Breast Implants, Beyond Real and Fake

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Nearly seven years ago, Nell Boeschenstein decided to undergo a prophylactic mastectomy after learning that a genetic mutation running in her family significantly increased her odds of getting breast and ovarian cancer. Her recent Granta essay is a (bracing) personal and medical history of the years since her surgery. It’s also a cultural history of breasts in their various ontological states — real and symbolic, natural, fake, and enhanced — and highlights the difficulty of talking about bodies (even, if not especially, one’s own) without getting entangled in layers of mediation through language, visual representation, and social norms. You start with skin, flesh, and blood and end with celebrity profiles, podcasts, and long lists of synonyms and euphemisms.

The essay devotes considerable space to unpacking the cultural ambivalence surrounding breast implants, which double as markers of both tackiness and empowerment, which makes the decision whether to get them at all especially fraught:

You also talk about not getting them at all. Years ago, whenever the vague meditation of what-would-you-do-if passed through your head en route to never-me, you liked to imagine yourself as a woman who would reject the idea of implants and instead proudly claim, like a warrior princess, some scars and a misshapen torso. Reality bites. Since never-me has become yes-you, you’ve grown hyper-aware of the clickbait that appears periodically in your Twitter feed, lauding brave breast cancer soldiers and promising a gallery of artistic photographs featuring survivors who’ve decided against implants in favor of staring out at the world and daring it to tell them they’re not beautiful.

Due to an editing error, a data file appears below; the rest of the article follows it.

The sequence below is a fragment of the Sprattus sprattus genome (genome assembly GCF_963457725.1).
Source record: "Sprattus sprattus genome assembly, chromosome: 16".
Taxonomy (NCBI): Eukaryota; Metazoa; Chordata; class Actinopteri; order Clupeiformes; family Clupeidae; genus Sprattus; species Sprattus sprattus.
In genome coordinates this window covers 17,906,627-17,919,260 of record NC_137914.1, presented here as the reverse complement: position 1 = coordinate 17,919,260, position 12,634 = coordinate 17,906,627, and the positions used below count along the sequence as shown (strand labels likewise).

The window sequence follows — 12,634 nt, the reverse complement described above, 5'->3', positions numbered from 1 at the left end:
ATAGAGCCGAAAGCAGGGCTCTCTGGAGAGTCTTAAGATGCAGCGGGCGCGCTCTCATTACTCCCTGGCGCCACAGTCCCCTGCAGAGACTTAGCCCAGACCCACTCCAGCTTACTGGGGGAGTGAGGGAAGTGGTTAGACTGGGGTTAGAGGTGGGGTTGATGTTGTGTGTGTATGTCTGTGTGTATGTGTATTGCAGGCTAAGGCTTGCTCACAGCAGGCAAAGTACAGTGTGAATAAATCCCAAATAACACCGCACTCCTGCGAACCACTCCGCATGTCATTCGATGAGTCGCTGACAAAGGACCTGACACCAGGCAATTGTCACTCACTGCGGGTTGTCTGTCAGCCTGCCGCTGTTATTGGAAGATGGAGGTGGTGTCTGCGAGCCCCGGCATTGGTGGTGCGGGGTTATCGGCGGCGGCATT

In these photographs, sometimes their chests are unadorned. Sometimes they are decorated in elaborate tattoos of briar rose patches or rising phoenixes or blooming cherry trees. Inevitably, the writers of these articles fawn over the aesthetic qualities of this body art and the moral courage and rejection of a patriarchal culture such a choice implies. Maybe you’re reading too much into it, but it seems that, while all women who’ve had their biological goodyears taken off are placed on some sort of pedestal, those who’ve opted out of implants are — mirror, mirror — the most ballsy, the most badass, the most empowered of them all.

Are you supposed to be this kind of woman? You honestly do not know. But if you are, you aren’t. Messages have been mixed. Messages are mixed.

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